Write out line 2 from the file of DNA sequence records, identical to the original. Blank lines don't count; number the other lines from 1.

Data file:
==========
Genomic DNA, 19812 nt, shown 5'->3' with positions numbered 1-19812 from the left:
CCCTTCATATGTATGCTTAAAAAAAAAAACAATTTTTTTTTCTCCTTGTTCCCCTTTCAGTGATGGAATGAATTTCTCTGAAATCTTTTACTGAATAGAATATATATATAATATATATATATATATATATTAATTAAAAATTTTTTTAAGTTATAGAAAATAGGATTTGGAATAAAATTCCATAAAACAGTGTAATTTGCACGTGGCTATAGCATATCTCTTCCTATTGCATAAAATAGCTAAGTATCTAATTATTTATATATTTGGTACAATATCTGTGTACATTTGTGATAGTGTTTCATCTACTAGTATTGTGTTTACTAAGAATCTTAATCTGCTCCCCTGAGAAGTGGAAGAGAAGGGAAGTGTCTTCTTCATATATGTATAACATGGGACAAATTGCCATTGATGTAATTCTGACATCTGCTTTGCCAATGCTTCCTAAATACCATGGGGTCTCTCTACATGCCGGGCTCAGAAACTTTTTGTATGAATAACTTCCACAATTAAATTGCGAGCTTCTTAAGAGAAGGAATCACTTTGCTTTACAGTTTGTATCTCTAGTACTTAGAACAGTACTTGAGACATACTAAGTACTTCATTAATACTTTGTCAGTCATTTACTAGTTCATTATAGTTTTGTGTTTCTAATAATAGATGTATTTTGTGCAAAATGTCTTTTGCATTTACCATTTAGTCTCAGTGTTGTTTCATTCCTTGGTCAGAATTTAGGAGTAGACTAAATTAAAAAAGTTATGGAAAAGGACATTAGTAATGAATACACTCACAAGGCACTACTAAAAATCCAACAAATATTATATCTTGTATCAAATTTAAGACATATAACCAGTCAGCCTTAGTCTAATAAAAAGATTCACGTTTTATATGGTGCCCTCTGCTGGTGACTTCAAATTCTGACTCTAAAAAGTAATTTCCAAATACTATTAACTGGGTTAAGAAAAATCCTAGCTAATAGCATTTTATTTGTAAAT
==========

CCCTTCATATGTATGCTTAAAAAAAAAAACAATTTTTTTTTCTCCTTGTTCCCCTTTCAGTGATGGAATGAATTTCTCTGAAATCTTTTACTGAATAGAATATATATATAATATATATATATATATATATTAATTAAAAATTTTTTTAAGTTATAGAAAATAGGATTTGGAATAAAATTCCATAAAACAGTGTAATTTGCACGTGGCTATAGCATATCTCTTCCTATTGCATAAAATAGCTAAGTATCTAATTATTTATATATTTGGTACAATATCTGTGTACATTTGTGATAGTGTTTCATCTACTAGTATTGTGTTTACTAAGAATCTTAATCTGCTCCCCTGAGAAGTGGAAGAGAAGGGAAGTGTCTTCTTCATATATGTATAACATGGGACAAATTGCCATTGATGTAATTCTGACATCTGCTTTGCCAATGCTTCCTAAATACCATGGGGTCTCTCTACATGCCGGGCTCAGAAACTTTTTGTATGAATAACTTCCACAATTAAATTGCGAGCTTCTTAAGAGAAGGAATCACTTTGCTTTACAGTTTGTATCTCTAGTACTTAGAACAGTACTTGAGACATACTAAGTACTTCATTAATACTTTGTCAGTCATTTACTAGTTCATTATAGTTTTGTGTTTCTAATAATAGATGTATTTTGTGCAAAATGTCTTTTGCATTTACCATTTAGTCTCAGTGTTGTTTCATTCCTTGGTCAGAATTTAGGAGTAGACTAAATTAAAAAAGTTATGGAAAAGGACATTAGTAATGAATACACTCACAAGGCACTACTAAAAATCCAACAAATATTATATCTTGTATCAAATTTAAGACATATAACCAGTCAGCCTTAGTCTAATAAAAAGATTCACGTTTTATATGGTGCCCTCTGCTGGTGACTTCAAATTCTGACTCTAAAAAGTAATTTCCAAATACTATTAACTGGGTTAAGAAAAATCCTAGCTAATAGCATTTTATTTGTAAAT